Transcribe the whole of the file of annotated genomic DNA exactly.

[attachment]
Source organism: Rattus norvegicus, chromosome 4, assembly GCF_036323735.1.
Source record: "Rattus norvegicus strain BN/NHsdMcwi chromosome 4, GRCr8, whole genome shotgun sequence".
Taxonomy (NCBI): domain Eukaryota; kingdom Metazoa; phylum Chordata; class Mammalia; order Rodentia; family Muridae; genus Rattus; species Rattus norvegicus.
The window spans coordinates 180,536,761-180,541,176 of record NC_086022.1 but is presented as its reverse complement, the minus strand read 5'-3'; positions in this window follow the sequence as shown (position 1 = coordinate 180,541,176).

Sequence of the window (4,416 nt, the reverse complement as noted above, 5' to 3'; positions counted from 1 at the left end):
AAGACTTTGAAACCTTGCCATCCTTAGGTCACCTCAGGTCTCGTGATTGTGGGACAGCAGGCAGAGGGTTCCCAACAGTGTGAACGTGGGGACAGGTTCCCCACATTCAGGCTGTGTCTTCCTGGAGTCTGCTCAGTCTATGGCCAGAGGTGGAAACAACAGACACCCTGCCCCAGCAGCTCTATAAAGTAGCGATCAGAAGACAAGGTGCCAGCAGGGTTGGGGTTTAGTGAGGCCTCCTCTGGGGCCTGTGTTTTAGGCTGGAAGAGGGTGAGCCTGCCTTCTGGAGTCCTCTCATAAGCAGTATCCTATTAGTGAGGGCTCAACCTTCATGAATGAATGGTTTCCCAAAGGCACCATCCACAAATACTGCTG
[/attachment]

Source organism: Rattus norvegicus, chromosome 4, assembly GCF_036323735.1.
Source record: "Rattus norvegicus strain BN/NHsdMcwi chromosome 4, GRCr8, whole genome shotgun sequence".
Taxonomy (NCBI): domain Eukaryota; kingdom Metazoa; phylum Chordata; class Mammalia; order Rodentia; family Muridae; genus Rattus; species Rattus norvegicus.
The window spans coordinates 180,536,761-180,541,176 of record NC_086022.1 but is presented as its reverse complement, the minus strand read 5'-3'; positions in this window follow the sequence as shown (position 1 = coordinate 180,541,176).

Sequence of the window (4,416 nt, the reverse complement as noted above, 5' to 3'; positions counted from 1 at the left end):
AAGACTTTGAAACCTTGCCATCCTTAGGTCACCTCAGGTCTCGTGATTGTGGGACAGCAGGCAGAGGGTTCCCAACAGTGTGAACGTGGGGACAGGTTCCCCACATTCAGGCTGTGTCTTCCTGGAGTCTGCTCAGTCTATGGCCAGAGGTGGAAACAACAGACACCCTGCCCCAGCAGCTCTATAAAGTAGCGATCAGAAGACAAGGTGCCAGCAGGGTTGGGGTTTAGTGAGGCCTCCTCTGGGGCCTGTGTTTTAGGCTGGAAGAGGGTGAGCCTGCCTTCTGGAGTCCTCTCATAAGCAGTATCCTATTAGTGAGGGCTCAACCTTCATGAATGAATGGTTTCCCAAAGGCACCATCCACAAATACTGCTG